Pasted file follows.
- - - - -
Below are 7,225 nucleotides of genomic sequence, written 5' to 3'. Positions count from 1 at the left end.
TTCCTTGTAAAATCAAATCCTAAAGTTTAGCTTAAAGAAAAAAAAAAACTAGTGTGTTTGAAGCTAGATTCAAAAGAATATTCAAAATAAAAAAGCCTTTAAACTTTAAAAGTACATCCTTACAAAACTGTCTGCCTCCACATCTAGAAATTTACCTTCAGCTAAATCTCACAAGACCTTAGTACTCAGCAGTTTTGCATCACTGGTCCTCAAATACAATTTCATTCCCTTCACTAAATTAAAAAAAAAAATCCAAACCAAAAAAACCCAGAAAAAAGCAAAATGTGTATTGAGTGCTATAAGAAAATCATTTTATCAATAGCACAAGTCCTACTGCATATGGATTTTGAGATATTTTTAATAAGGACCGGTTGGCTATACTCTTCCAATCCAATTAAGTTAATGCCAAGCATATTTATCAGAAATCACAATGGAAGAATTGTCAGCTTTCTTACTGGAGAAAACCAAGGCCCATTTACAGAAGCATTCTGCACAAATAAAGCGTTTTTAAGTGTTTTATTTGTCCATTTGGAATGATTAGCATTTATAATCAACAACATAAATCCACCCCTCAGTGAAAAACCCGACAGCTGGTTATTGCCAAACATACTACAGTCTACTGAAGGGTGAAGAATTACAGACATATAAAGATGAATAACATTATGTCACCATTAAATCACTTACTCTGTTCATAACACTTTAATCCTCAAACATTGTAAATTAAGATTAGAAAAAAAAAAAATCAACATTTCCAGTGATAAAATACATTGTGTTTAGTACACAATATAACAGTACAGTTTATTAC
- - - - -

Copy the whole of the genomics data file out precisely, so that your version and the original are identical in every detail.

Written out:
Below are 7,225 nucleotides of genomic sequence, written 5' to 3'. Positions count from 1 at the left end.
TTCCTTGTAAAATCAAATCCTAAAGTTTAGCTTAAAGAAAAAAAAAAACTAGTGTGTTTGAAGCTAGATTCAAAAGAATATTCAAAATAAAAAAGCCTTTAAACTTTAAAAGTACATCCTTACAAAACTGTCTGCCTCCACATCTAGAAATTTACCTTCAGCTAAATCTCACAAGACCTTAGTACTCAGCAGTTTTGCATCACTGGTCCTCAAATACAATTTCATTCCCTTCACTAAATTAAAAAAAAAAATCCAAACCAAAAAAACCCAGAAAAAAGCAAAATGTGTATTGAGTGCTATAAGAAAATCATTTTATCAATAGCACAAGTCCTACTGCATATGGATTTTGAGATATTTTTAATAAGGACCGGTTGGCTATACTCTTCCAATCCAATTAAGTTAATGCCAAGCATATTTATCAGAAATCACAATGGAAGAATTGTCAGCTTTCTTACTGGAGAAAACCAAGGCCCATTTACAGAAGCATTCTGCACAAATAAAGCGTTTTTAAGTGTTTTATTTGTCCATTTGGAATGATTAGCATTTATAATCAACAACATAAATCCACCCCTCAGTGAAAAACCCGACAGCTGGTTATTGCCAAACATACTACAGTCTACTGAAGGGTGAAGAATTACAGACATATAAAGATGAATAACATTATGTCACCATTAAATCACTTACTCTGTTCATAACACTTTAATCCTCAAACATTGTAAATTAAGATTAGAAAAAAAAAAAATCAACATTTCCAGTGATAAAATACATTGTGTTTAGTACACAATATAACAGTACAGTTTATTAC